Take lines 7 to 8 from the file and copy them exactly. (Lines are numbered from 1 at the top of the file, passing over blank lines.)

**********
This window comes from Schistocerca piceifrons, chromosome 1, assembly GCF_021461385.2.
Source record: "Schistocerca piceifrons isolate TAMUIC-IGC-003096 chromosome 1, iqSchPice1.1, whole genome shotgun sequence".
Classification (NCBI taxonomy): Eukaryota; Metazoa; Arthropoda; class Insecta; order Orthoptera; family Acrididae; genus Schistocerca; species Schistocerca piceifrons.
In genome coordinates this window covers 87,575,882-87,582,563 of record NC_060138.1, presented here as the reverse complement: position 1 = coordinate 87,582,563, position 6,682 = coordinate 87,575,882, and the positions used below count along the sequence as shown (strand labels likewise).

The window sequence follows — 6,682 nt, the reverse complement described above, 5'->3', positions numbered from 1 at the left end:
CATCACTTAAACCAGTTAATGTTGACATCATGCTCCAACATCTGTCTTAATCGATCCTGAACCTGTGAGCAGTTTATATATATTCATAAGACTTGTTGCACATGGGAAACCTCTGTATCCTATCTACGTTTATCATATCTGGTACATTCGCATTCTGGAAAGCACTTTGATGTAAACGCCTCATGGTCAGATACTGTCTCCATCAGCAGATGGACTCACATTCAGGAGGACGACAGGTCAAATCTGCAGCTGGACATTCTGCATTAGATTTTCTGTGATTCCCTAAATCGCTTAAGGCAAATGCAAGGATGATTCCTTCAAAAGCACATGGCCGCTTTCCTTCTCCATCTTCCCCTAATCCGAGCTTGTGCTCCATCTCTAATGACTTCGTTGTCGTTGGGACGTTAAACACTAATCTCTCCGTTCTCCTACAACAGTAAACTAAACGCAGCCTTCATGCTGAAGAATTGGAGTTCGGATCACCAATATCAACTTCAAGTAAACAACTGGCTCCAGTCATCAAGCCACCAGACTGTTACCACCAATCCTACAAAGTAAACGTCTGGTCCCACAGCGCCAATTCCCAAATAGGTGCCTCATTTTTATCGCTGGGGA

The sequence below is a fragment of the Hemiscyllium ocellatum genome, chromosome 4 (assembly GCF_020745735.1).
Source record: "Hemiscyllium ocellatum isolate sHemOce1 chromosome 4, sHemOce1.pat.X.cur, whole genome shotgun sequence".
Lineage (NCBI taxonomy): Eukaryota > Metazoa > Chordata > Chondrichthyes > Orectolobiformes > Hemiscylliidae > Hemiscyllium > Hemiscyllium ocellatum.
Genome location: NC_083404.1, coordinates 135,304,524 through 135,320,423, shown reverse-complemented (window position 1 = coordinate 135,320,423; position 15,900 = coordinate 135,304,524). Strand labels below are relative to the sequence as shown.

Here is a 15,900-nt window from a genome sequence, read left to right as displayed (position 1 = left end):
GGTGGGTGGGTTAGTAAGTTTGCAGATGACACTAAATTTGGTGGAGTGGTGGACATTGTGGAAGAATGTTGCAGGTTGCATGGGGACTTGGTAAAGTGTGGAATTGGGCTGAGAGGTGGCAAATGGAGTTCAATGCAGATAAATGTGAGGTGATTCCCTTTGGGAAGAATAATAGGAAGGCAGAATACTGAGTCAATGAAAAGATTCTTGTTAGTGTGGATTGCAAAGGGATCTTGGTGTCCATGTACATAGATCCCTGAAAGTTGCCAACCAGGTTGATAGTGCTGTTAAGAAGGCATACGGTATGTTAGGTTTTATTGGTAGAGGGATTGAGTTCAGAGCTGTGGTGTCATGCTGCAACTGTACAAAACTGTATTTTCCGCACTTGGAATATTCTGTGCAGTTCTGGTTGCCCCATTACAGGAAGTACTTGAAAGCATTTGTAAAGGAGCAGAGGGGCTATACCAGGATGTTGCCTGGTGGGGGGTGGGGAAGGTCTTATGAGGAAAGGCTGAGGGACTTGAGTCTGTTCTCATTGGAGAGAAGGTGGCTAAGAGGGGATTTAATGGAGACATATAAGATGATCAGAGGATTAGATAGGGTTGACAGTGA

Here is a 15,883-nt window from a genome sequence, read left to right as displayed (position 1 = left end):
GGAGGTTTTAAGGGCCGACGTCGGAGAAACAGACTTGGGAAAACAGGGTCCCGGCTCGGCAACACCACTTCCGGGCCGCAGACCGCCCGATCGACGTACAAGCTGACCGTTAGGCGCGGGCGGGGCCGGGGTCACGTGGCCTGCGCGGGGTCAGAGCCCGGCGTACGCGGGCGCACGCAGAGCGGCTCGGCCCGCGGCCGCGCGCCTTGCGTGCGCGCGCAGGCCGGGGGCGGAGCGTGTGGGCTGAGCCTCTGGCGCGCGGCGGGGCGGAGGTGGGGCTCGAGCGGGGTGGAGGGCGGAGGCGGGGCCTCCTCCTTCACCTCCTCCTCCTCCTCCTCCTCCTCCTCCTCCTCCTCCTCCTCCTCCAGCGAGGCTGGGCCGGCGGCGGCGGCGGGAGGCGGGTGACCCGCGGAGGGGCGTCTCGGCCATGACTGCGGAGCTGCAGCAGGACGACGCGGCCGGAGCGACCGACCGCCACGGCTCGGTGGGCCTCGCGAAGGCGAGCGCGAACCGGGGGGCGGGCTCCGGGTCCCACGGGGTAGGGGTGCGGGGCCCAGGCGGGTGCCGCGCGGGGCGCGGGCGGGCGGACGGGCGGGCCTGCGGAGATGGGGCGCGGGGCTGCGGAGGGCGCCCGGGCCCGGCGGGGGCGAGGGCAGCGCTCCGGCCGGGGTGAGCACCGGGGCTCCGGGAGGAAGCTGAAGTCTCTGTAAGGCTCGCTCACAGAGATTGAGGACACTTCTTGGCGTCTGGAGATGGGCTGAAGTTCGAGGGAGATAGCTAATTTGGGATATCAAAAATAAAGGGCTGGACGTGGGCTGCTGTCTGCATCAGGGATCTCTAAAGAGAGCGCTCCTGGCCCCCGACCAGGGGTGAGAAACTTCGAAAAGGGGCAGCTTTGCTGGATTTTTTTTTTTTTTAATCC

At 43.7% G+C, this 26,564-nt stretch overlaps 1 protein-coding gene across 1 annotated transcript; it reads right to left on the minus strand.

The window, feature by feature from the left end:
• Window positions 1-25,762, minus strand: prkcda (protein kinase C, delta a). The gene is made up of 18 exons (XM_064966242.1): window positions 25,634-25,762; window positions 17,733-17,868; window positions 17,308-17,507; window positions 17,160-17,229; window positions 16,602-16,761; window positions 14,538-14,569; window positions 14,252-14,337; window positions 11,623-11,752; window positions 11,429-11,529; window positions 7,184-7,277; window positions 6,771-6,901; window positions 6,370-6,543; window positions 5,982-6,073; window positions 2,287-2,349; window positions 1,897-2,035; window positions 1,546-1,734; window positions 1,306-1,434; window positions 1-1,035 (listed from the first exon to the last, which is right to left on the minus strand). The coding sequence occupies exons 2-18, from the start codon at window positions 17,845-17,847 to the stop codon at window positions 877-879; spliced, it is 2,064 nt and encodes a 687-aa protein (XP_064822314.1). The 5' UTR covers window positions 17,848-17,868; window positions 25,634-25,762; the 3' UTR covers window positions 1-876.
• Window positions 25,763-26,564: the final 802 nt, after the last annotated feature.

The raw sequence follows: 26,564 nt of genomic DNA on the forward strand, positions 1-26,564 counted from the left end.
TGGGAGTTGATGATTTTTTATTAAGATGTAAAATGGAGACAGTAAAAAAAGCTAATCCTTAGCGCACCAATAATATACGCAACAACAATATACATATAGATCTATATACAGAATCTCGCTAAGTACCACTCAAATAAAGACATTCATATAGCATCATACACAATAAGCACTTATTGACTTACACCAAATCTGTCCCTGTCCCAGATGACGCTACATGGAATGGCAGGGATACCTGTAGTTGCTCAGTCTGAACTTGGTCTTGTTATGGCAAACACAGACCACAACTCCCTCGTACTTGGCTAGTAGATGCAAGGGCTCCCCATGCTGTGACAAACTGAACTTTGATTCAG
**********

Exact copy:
The sequence below is a fragment of the Hemiscyllium ocellatum genome, chromosome 4 (assembly GCF_020745735.1).
Source record: "Hemiscyllium ocellatum isolate sHemOce1 chromosome 4, sHemOce1.pat.X.cur, whole genome shotgun sequence".